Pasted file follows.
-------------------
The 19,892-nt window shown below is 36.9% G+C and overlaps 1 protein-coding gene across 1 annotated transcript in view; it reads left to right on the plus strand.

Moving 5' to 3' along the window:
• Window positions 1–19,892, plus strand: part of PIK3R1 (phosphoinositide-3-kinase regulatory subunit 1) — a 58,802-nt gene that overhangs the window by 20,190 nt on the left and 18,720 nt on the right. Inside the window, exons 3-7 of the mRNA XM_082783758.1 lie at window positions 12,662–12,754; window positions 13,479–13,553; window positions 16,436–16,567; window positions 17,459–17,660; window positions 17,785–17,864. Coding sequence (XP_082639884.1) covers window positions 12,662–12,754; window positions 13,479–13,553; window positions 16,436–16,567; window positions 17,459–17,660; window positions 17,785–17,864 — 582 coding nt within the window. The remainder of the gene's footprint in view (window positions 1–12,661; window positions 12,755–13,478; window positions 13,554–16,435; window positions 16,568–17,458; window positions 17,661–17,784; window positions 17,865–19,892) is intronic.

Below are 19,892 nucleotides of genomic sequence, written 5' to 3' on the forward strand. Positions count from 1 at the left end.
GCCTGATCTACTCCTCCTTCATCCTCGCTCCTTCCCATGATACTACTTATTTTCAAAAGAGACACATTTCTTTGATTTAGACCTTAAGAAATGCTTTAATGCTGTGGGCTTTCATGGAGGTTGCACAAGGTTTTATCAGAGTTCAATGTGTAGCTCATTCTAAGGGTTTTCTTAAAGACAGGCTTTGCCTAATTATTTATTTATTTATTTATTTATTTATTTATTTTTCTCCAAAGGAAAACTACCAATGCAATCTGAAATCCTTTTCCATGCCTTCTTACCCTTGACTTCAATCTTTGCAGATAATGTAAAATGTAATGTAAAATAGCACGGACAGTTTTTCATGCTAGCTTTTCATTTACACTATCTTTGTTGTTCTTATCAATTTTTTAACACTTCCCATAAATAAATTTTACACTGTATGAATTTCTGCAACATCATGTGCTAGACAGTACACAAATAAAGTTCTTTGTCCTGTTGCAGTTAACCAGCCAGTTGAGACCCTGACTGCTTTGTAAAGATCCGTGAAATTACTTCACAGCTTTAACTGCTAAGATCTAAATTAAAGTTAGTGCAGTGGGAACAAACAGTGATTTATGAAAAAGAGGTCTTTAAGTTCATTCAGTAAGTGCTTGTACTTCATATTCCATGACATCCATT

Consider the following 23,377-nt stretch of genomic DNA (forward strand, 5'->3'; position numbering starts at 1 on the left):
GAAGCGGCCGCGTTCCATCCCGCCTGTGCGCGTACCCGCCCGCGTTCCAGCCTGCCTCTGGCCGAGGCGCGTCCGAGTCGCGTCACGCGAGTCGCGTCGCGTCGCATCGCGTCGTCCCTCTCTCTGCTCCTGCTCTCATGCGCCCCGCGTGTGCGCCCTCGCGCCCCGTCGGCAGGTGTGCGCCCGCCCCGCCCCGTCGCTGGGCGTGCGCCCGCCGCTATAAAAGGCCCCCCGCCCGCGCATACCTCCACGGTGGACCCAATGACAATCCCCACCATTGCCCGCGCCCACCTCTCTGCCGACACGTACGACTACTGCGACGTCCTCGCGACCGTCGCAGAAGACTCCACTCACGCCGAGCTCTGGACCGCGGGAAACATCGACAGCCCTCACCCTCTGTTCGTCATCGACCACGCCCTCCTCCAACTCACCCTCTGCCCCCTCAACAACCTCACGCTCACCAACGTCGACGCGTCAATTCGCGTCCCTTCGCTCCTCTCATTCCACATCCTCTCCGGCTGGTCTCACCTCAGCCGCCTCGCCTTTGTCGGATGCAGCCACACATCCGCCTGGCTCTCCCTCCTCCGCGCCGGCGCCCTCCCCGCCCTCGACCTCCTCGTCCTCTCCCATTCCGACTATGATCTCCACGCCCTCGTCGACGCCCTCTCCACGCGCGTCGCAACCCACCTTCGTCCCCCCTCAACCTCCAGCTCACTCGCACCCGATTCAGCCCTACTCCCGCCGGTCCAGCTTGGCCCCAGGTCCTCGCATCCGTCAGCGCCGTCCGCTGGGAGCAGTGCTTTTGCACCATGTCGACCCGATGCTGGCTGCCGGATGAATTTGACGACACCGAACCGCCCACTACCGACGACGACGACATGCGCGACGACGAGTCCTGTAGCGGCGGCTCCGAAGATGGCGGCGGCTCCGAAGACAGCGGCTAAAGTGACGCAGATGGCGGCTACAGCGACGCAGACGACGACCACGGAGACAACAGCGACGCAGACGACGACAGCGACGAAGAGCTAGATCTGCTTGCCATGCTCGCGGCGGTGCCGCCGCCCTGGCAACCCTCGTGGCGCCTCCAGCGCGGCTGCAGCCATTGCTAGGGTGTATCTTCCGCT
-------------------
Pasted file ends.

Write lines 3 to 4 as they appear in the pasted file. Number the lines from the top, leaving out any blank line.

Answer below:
• Window positions 1–19,892, plus strand: part of PIK3R1 (phosphoinositide-3-kinase regulatory subunit 1) — a 58,802-nt gene that overhangs the window by 20,190 nt on the left and 18,720 nt on the right. Inside the window, exons 3-7 of the mRNA XM_082783758.1 lie at window positions 12,662–12,754; window positions 13,479–13,553; window positions 16,436–16,567; window positions 17,459–17,660; window positions 17,785–17,864. Coding sequence (XP_082639884.1) covers window positions 12,662–12,754; window positions 13,479–13,553; window positions 16,436–16,567; window positions 17,459–17,660; window positions 17,785–17,864 — 582 coding nt within the window. The remainder of the gene's footprint in view (window positions 1–12,661; window positions 12,755–13,478; window positions 13,554–16,435; window positions 16,568–17,458; window positions 17,661–17,784; window positions 17,865–19,892) is intronic.

Below are 19,892 nucleotides of genomic sequence, written 5' to 3' on the forward strand. Positions count from 1 at the left end.